Parkes will join in celebrations in July this year of the moment 50 years ago when six hundred million people, one sixth of mankind at the time, watched Neil Armstrong's first steps on the Moon.
"It's certainly a big year for Parkes," mayor Ken Keith said.
The Dish at Parkes was one of three tracking stations receiving the signals simultaneously during the landing.
The others were the Honeysuckle Creek tracking station outside Canberra and NASA's Goldstone station in California.
The signals were relayed to Mission Control at Houston.
During the first few minutes of the broadcast, NASA alternated between the signals from its two stations at Goldstone and Honeysuckle Creek, searching for the best quality images. When they switched to the Parkes pictures, they were of such superior quality, that NASA remained with the Parkes TV pictures for the remainder of the 2 1/2 hour telecast.
The CSIRO is expecting 5000 people to make their way to Parkes to celebrate the anniversary on Saturday and Sunday July 20 and 21.
The Parkes Champion Post is putting together a special publication to mark the occasion.
To assist with celebrating the 50th anniversary Parkes Shire Council has agreed to loan its stage to the as well as provide a pop-up visitor information stand; and assist with promoting the event.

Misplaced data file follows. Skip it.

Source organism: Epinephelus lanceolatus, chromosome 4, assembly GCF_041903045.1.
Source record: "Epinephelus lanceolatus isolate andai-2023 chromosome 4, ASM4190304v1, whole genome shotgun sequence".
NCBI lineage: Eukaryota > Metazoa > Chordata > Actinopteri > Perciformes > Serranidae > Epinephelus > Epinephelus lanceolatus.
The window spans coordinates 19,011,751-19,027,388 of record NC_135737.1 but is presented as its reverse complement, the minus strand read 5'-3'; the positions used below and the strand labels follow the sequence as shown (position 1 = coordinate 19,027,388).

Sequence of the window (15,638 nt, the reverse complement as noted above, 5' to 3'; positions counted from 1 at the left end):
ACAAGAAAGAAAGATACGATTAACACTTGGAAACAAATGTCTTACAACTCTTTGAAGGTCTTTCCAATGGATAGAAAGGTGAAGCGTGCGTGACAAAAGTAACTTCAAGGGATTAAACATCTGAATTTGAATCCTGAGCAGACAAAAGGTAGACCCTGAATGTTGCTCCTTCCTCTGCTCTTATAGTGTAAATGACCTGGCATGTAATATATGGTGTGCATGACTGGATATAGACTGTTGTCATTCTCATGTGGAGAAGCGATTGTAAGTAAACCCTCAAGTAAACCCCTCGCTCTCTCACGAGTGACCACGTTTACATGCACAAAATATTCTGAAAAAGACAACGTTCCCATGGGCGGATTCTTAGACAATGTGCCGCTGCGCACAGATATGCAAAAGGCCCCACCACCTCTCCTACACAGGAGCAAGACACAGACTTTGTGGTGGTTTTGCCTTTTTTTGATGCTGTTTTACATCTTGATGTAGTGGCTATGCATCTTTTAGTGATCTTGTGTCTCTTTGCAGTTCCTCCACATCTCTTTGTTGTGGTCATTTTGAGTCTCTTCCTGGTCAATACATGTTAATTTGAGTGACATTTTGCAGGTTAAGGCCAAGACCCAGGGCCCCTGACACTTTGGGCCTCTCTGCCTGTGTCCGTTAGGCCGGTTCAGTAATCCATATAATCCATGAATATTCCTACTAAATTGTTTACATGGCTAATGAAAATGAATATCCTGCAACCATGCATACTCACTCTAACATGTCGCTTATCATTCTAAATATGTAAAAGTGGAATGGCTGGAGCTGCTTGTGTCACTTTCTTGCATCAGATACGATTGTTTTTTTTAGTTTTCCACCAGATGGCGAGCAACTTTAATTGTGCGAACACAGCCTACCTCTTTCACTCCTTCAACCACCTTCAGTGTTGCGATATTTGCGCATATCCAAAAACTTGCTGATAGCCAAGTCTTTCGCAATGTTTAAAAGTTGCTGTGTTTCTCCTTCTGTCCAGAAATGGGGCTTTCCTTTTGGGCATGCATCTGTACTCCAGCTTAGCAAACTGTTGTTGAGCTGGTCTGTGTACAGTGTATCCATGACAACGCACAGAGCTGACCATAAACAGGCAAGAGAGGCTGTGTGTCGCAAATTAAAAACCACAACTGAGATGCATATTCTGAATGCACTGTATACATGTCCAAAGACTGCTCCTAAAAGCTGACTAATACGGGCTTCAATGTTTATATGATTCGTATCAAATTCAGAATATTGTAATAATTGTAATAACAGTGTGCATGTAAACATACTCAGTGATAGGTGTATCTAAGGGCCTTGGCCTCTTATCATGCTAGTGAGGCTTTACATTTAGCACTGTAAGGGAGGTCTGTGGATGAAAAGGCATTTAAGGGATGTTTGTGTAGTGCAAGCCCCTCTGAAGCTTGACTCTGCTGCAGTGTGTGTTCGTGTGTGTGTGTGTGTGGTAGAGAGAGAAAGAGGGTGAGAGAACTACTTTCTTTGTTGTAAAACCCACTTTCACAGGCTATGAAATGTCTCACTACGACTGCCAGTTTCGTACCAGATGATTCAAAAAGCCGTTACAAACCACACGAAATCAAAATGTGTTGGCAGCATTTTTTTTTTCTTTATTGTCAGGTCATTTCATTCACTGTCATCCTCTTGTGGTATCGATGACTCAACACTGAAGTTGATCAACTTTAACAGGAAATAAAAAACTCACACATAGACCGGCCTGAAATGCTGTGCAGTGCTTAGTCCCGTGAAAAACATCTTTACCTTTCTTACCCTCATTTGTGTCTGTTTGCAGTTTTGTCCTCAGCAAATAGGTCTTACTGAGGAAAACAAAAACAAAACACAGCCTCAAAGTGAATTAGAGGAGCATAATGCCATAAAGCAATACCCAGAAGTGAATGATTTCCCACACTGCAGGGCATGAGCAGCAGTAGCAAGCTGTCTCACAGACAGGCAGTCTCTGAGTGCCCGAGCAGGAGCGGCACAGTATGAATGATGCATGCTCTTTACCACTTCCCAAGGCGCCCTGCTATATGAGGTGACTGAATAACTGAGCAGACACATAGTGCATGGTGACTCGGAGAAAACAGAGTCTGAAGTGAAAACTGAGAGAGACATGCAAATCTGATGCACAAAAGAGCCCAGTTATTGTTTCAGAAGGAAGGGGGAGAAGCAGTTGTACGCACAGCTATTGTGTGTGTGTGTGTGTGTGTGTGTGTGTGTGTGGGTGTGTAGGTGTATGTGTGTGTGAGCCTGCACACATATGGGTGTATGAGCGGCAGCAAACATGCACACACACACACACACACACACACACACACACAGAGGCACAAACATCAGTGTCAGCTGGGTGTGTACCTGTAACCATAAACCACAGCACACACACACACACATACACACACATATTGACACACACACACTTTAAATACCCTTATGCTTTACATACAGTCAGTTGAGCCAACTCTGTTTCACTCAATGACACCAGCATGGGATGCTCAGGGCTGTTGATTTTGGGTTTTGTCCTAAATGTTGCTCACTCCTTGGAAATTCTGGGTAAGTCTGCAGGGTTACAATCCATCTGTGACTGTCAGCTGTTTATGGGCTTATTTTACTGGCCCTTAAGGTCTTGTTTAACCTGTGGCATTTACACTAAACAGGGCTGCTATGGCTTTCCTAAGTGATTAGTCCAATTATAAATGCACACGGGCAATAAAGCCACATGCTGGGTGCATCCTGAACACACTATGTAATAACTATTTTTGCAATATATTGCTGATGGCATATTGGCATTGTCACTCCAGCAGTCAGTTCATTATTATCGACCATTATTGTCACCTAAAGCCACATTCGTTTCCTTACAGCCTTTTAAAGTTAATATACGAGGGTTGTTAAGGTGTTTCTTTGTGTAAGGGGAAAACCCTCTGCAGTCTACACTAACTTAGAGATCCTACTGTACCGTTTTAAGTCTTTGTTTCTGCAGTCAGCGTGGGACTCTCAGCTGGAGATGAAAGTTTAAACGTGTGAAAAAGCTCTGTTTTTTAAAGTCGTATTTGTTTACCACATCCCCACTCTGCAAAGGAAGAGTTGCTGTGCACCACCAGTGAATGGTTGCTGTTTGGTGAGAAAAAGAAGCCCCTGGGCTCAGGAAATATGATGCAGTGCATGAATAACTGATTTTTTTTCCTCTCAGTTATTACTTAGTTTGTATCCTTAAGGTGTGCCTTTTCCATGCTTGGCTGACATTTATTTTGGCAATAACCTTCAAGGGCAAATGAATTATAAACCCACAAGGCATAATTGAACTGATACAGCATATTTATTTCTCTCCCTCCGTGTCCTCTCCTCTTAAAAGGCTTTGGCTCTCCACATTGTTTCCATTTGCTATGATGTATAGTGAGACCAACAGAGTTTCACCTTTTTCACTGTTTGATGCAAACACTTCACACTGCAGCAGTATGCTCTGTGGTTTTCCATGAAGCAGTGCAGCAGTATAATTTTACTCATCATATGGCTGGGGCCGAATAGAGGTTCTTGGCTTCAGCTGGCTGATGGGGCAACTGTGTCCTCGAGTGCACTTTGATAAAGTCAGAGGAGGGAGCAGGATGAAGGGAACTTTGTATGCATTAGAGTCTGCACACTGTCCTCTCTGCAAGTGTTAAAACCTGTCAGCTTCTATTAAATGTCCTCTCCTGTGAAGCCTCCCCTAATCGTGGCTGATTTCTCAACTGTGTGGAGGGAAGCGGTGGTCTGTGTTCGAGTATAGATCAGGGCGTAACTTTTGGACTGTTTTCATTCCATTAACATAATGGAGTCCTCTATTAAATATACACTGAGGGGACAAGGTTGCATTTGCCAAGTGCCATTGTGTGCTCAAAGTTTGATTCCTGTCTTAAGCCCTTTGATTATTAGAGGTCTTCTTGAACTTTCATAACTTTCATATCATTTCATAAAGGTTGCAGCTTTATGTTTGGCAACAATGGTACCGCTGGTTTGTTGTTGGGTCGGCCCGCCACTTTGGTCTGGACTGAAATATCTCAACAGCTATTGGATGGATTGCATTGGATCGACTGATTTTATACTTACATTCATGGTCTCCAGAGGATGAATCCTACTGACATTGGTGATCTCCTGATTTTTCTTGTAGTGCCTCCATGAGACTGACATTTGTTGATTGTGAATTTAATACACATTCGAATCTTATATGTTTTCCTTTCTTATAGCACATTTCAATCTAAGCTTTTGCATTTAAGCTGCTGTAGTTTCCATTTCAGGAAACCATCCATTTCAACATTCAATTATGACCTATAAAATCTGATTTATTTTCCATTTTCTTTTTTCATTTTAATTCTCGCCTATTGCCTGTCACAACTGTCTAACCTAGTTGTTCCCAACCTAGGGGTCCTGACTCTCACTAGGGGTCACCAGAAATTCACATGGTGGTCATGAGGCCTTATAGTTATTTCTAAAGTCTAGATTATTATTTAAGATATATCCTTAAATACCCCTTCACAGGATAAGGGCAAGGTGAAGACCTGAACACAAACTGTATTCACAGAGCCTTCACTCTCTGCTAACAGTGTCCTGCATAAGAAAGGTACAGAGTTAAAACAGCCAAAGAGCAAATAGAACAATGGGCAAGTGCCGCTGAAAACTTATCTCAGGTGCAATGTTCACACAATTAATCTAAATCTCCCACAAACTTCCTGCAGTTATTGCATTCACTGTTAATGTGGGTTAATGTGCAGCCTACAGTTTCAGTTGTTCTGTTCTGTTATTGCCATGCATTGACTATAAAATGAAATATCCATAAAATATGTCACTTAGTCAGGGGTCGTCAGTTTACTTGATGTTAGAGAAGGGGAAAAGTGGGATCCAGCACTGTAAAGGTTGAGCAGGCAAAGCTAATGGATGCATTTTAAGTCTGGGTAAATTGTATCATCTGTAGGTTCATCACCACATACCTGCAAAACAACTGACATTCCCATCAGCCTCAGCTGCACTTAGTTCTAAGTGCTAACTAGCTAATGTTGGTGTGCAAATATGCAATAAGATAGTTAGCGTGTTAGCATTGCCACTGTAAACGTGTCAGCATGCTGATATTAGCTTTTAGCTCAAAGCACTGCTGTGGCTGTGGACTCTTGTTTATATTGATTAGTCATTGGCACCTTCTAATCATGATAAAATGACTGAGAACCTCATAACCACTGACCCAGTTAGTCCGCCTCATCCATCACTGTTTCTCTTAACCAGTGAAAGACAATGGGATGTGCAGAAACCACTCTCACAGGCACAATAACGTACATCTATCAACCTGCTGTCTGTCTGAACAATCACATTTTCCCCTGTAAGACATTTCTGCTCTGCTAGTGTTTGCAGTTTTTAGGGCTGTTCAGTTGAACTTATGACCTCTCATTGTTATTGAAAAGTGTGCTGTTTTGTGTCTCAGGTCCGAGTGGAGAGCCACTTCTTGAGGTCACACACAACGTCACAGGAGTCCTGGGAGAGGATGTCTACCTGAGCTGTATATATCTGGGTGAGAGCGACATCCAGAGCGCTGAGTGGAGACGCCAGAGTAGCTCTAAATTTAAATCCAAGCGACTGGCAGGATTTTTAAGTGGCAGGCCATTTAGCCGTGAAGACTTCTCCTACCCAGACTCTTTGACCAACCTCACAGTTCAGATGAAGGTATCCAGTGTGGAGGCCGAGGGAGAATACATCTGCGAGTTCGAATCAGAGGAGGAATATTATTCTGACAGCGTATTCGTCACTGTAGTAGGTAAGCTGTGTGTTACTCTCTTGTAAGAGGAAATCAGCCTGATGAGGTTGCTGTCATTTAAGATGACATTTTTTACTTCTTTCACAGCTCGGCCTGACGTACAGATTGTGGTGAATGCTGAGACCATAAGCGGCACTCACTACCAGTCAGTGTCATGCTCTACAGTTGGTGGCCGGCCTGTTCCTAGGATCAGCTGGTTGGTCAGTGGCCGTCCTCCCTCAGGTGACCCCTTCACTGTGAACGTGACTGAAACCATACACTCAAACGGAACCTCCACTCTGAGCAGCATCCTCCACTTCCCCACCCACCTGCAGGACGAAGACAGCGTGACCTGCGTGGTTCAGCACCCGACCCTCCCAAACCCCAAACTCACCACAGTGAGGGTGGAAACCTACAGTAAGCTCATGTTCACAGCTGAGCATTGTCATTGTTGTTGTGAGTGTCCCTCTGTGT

Activities planned include telescope tours, talks by guest speakers and astronomers, daytime astronomy viewings and screening of The Dish.
Cr Keith said talks had also involved attempting to get an astronaut to attend.
"I'd also like to invite the new US ambassador.
"Parkes should be the focal point for the celebrations in Australia of the moon walk."
Cr Keith suggested the US Consul General based in Sydney should also be invited to "further the wonderful relationship we have with the USA".
"We would normally be doing a civic reception as part of the AstroFest weekend and we'll be doing that again and inviting all those people back (involved 50 years ago).
Also making news: